Wednesday, February 27, 2008

Shaking? Miltary Chaff?

Around 3:00 today, the walls at KAIT were shaking. Shortly after, many viewers were calling the television station wondering if their was an earthquake. Well, according to the Earthquake Center in Memphis, it was NOT an Earthquake.

So... What was it? Meteorologist Sarah Tipton and I started doing some quick research, making calls, and asking questions. I looked at radar and noticed that something was on going overhead at the exact time that the shaking took place. So, what was it?

I mentioned the radar echoes in a chat room of meteorologists from the NWS and media. A fellow meteorologist from WLNS in Michigan, Rob Dale, mentioned "Military Chaff"... I had heard of it before, but was not sure exactly what it was, but luckily he provided some links.

Kentucky Chaff Event -noted by the National Weather Service.

Toledo Area Chaff Event -story by our sister-station WTOL.

To summarize, the military has a maneuver that requires the aircraft to go at super-sonic speeds. During the maneuver a sonic boom can be created and thus cause some shaking on the ground. The military chaff maneuver is designed to drop little pieces of aluminum-cover mylar that mess with the radar returns and "streaks" are created on the radar. Now, I know this may seem a little far-fetched to some of you, but look at the links of the event that occurred in Kentucky and then look at what happened here today. Very similar, eh?

I put in a request for the military to confirm or deny the event, so maybe they will tell me something soon. In case you were wondering, this is NOT dangerous and does not pose any health risks!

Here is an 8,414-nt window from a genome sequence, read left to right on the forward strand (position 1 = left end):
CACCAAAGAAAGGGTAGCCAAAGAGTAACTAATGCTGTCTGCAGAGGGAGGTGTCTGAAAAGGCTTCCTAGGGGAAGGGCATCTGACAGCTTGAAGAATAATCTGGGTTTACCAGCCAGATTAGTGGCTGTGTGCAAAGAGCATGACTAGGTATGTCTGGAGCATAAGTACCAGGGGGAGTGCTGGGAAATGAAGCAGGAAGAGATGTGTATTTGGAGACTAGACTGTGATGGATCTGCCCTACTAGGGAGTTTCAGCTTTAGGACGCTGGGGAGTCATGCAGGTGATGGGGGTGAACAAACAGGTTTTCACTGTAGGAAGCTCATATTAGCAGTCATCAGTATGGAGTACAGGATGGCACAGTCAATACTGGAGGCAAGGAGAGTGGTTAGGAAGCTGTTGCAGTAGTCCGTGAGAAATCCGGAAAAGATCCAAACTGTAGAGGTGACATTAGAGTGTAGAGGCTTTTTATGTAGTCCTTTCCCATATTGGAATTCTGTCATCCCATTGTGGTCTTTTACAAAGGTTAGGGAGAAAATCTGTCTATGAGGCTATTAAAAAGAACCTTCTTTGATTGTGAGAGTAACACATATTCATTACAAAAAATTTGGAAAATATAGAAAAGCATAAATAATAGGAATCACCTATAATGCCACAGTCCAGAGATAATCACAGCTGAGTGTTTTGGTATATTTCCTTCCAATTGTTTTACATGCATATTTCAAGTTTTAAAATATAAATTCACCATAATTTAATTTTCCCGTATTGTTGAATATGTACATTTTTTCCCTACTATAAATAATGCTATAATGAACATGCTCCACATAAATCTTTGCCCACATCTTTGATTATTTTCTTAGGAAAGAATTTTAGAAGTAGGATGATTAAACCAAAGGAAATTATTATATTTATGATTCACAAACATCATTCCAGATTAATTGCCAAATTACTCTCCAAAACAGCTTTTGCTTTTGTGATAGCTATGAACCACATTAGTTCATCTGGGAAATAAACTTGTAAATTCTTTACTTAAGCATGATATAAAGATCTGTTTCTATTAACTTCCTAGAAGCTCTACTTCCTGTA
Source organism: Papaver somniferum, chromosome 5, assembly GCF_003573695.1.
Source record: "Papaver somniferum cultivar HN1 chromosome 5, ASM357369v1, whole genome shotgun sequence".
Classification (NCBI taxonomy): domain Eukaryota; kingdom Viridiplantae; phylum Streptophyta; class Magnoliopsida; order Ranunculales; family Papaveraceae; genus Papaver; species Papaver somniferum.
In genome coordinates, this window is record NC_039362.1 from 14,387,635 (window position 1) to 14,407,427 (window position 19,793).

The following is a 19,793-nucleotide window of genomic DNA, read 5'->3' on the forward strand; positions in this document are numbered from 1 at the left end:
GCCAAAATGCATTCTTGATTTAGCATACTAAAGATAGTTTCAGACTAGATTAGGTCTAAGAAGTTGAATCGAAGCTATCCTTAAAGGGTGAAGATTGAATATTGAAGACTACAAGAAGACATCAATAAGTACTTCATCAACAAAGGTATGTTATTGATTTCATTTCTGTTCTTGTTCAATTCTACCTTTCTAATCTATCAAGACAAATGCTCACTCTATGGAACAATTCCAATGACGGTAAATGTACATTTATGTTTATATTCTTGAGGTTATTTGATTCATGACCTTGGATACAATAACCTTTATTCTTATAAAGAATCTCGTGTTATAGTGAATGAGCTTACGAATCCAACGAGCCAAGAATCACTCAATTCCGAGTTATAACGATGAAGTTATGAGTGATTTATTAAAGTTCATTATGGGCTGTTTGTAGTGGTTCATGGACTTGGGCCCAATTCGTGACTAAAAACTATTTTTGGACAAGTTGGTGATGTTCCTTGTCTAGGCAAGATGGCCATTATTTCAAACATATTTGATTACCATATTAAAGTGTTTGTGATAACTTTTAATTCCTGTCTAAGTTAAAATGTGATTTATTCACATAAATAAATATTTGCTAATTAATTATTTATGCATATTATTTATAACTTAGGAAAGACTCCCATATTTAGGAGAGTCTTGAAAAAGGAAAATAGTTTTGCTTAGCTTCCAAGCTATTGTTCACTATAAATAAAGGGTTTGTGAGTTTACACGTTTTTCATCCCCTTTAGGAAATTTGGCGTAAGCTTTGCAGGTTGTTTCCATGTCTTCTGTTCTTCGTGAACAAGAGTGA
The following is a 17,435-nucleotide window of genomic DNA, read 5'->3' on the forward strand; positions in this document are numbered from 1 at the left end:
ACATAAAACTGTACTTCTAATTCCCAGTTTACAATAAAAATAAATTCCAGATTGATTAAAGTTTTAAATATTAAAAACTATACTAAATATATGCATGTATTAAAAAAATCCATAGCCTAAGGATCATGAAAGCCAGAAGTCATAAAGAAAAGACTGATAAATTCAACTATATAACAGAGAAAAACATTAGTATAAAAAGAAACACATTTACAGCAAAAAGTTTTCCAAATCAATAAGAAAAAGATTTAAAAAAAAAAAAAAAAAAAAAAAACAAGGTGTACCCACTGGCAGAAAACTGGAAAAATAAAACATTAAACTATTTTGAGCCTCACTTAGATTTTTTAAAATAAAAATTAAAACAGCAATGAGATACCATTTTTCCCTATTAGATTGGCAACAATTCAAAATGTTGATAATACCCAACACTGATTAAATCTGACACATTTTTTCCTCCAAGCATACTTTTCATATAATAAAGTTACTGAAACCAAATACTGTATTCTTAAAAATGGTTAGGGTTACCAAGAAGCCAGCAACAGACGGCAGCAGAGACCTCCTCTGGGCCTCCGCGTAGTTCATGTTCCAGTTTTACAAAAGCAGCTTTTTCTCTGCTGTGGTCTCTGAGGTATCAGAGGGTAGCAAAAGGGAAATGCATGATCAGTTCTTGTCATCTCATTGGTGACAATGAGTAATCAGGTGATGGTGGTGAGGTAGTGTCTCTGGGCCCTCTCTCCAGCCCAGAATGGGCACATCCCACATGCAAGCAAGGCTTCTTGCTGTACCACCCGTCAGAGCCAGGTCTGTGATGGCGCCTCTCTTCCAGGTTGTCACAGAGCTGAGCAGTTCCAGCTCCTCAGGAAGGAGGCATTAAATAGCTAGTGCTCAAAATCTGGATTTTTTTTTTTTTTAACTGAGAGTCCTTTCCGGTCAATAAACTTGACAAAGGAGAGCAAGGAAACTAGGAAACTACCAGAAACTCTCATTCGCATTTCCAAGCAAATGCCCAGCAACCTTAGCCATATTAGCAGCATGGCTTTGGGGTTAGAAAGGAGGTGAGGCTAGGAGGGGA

Have a great night!

EDIT- Here's the video clip from the 10:00 News tonight... (I could not get the word "Chaff" out!)


Anonymous said...

The biggest question about this for me is, as a child I have heard sonic booms, there was no boom related to this event that happened yesterday, so where was the sonic boom?

And also, why is the military releasing this aluminum into the air? Is it a byproduct of their fuel? I've never heard of aluminum being a by-product of fuel before.

Some big questions for a strange event. We felt the tremor, and it lasted for about 10 seconds here in Lawrence County.

Ryan said...
This comment has been removed by the author.
Ryan said...

Good questions anonymous. I'm not sure about not hearing the boom, but the aluminum strips are suppose to be safe.

In fact... If it was Chaff, it probably landed well to our southwest.... In Mississipi, Alabama... or maybe even further south.

(I removed my previous comment due to typos :))

Jason H said...

Ryan, I done a little research, and here is what I found.

Yesterday afternoon around 2:40 or so a company working just outside of Pocahontas "Jet Materials" set off ALOT of dynamite & C-4 at a local rock quarry. I am almost sure that is what we felt here in Pocahontas, and around the area. It was stronger the closer you got to the blast site. Maybe that is why reports was so much stonger here. However I don't think it would have been felt as far as Jonesboro. Now, the rest of the area might have been a felt the sonic boom, I don't know.

Anyway, just thought you might would like to know.

Heidi is pretty sleuth-like said...

I think this was all simply a result of the Vaughans switching to fluorescent lightbulbs.


Andrew said...

I'm sure there is someone this morning somewhere, that knows exactly what happened yesterday, and they are reading the scuttle-but and listing to the stories while laughing uncontrollably because they know we will never get an official answer as to what happened.

Anonymous said...

I thought even the military were not allowed to fly low enough that a 'boom' would affect populated areas?